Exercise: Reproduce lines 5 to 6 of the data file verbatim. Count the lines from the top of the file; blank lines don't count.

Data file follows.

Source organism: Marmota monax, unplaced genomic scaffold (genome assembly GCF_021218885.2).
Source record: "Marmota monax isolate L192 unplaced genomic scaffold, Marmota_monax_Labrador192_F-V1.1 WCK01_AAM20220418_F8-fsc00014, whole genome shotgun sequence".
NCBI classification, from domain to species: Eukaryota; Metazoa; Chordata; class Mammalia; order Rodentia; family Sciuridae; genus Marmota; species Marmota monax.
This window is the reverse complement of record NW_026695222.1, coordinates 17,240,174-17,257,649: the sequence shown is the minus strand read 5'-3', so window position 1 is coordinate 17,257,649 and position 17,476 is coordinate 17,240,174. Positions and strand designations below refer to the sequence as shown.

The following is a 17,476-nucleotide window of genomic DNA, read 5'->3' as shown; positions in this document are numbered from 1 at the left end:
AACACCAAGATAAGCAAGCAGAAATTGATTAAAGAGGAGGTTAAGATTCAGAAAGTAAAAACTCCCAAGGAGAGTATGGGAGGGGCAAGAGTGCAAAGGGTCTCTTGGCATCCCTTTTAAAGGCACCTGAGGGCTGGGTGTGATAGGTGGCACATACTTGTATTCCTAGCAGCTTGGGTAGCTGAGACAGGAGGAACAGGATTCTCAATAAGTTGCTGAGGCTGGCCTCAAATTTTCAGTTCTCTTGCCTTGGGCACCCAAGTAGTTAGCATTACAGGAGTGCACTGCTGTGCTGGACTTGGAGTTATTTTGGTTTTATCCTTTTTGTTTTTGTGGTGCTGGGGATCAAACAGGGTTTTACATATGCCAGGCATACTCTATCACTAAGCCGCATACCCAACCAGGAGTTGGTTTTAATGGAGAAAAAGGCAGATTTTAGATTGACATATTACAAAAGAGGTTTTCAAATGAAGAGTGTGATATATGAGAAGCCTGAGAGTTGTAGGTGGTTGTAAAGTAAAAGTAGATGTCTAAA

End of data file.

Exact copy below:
The following is a 17,476-nucleotide window of genomic DNA, read 5'->3' as shown; positions in this document are numbered from 1 at the left end:
AACACCAAGATAAGCAAGCAGAAATTGATTAAAGAGGAGGTTAAGATTCAGAAAGTAAAAACTCCCAAGGAGAGTATGGGAGGGGCAAGAGTGCAAAGGGTCTCTTGGCATCCCTTTTAAAGGCACCTGAGGGCTGGGTGTGATAGGTGGCACATACTTGTATTCCTAGCAGCTTGGGTAGCTGAGACAGGAGGAACAGGATTCTCAATAAGTTGCTGAGGCTGGCCTCAAATTTTCAGTTCTCTTGCCTTGGGCACCCAAGTAGTTAGCATTACAGGAGTGCACTGCTGTGCTGGACTTGGAGTTATTTTGGTTTTATCCTTTTTGTTTTTGTGGTGCTGGGGATCAAACAGGGTTTTACATATGCCAGGCATACTCTATCACTAAGCCGCATACCCAACCAGGAGTTGGTTTTAATGGAGAAAAAGGCAGATTTTAGATTGACATATTACAAAAGAGGTTTTCAAATGAAGAGTGTGATATATGAGAAGCCTGAGAGTTGTAGGTGGTTGTAAAGTAAAAGTAGATGTCTAAA